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The Russian Bear is awake again

by Archives January 29, 2008

The ‘new Cold War’ is an illusion, but the Russian economic and military resurgence is real and its consequences are already being felt on the world stage.
On Jan. 21 warships from the Russian Northern and Black Sea fleets commenced maneuvers off the Atlantic coast of NATO members France and Spain. Entering the area of operations on Jan. 23, Russian long-range bombers skirted the Norwegian coast, and proceeded to fire cruise missiles at imaginary targets in the Bay of Biscay.
“This is the biggest exercise of its kind in the area since Soviet times,” a spokesman for Russia’s navy said.
Capping extended tours in the Atlantic and Mediterranean, the Russian Navy is demonstrating the capability to operate en masse, in blue water, far from any support base. That capability had been crippled since the Kursk nuclear submarine accidentally sank in 2000, killing 118 sailors.
For the NATO alliance, this represents the latest in a series of aggressive Russian moves designed to push against the Western cordon of containment, which has been kept in place since the end of the Cold War.
On July 24, 2007, Russian President Putin issued a decree that would suspend participation in the Conventional Forces in Europe (CFE) Treaty after 150 days. The CFE Treaty has formed the backbone of Europe’s security framework since its implementation in 1990.
On Aug. 9, 2007, tensions between Georgia and Russia briefly went hot when the Russian Air Force allegedly dropped a bomb in a field north of Tbilisi.
On Aug. 17, 2007, Russian strategic bombers returned to long range patrol for the first time since the Soviet period; forcing NATO to mobilize air assets in response. “Starting today, such tours of duty will be conducted regularly and on a strategic scale,” President Putin explained.
The most troubling development came on Jan. 19, when Russian Armed Forces Chief of General Staff Yury Baluyevsky released a statement re-asserting Russia’s right to a pre-emptive nuclear strike. The Western response came on Jan. 22, in the form of a NATO report published in the Guardian newspaper. The report called for a revamp of the alliance and, notably, for NATO’s own right to a tactical first strike option.
Pundits left, right, and centre have pointed to saber-rattling on both sides to bolster declarations of a ‘new Cold War.’ While United States Secretary of State Condoleeza Rice has accused Russia of “unwise and irresponsible rhetoric” she has also described such declarations as “hyperbolic nonsense.”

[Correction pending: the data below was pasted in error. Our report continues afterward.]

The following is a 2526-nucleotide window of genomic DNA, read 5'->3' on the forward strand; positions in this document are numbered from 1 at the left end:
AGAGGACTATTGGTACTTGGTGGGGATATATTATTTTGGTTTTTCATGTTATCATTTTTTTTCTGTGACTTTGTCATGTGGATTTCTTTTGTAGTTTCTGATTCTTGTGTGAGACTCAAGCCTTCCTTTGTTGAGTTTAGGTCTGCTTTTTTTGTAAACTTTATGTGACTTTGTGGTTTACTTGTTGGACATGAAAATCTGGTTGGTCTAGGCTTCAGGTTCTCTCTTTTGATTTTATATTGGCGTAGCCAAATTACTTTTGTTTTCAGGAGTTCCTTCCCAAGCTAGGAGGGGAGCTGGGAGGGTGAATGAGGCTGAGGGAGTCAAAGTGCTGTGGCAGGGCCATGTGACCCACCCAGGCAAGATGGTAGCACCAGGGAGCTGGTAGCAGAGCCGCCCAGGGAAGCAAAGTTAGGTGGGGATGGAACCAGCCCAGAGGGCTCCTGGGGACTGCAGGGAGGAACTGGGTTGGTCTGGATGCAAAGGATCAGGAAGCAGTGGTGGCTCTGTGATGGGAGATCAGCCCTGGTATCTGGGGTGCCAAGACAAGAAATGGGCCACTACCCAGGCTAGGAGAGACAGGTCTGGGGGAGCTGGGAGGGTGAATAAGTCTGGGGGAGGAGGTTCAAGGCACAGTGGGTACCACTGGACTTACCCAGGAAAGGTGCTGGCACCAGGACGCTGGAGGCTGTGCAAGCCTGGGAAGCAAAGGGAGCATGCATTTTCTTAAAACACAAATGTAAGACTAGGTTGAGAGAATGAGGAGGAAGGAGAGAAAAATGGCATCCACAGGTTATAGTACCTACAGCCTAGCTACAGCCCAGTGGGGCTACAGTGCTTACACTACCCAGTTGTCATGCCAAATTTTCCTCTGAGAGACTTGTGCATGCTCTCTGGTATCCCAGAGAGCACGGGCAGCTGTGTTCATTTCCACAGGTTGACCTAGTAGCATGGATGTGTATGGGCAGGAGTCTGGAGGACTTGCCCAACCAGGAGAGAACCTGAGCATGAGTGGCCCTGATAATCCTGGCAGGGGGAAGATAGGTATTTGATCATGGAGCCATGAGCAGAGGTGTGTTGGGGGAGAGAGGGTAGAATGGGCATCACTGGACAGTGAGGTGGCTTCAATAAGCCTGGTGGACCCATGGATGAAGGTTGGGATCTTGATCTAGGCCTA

The pundits are wrong; Secretary Rice is right. The Cold War was a global stand off, between two carefully balanced super powers, for the right to dictate the terms of the post World War II international order. Today, Russia is merely looking to reassert itself in what it sees as its traditional sphere of influence.
Following the collapse of the Soviet Union, and Gorbachev’s implementation of the Glasnost and Perestroika reform programs, Russia experienced one of the largest economic recessions in its history. Statisticians have argued that it was comparable to the United States’ ‘Great Depression’ of the 1930’s and, by 1993; 39 to 49 per cent of the Russian population was living in poverty. By the end of the decade Russia’s military strength, economic clout, and international influence had dried up. Worse, most of its Warsaw Pact allies, and Baltic territories, had joined the European Union, or NATO, or both. Russia was weak.
That is no longer true. Russia, which nearly declared bankruptcy in 1998, has amassed $476 billion in foreign currency reserves and $88.7 billion in a “stability fund.” Vladimir Putin has steadily centralized most major political and economic institutions. The disintegration of the security forces has been reversed.
So, having cleaned house, Russia has shifted focus to its backyard, and it now plans to reclaim its lost sphere of influence. Regions of specific concern are Central Asia, the Caucasus, the Baltic States and Eastern Europe, which have historically fallen under the Russian thumb.
Of course, the West has interests in all of these regions as well, so tensions are inevitable. But, that’s the point, the Russians are back and, this time around, they’ll be damned if their interests are ignored.

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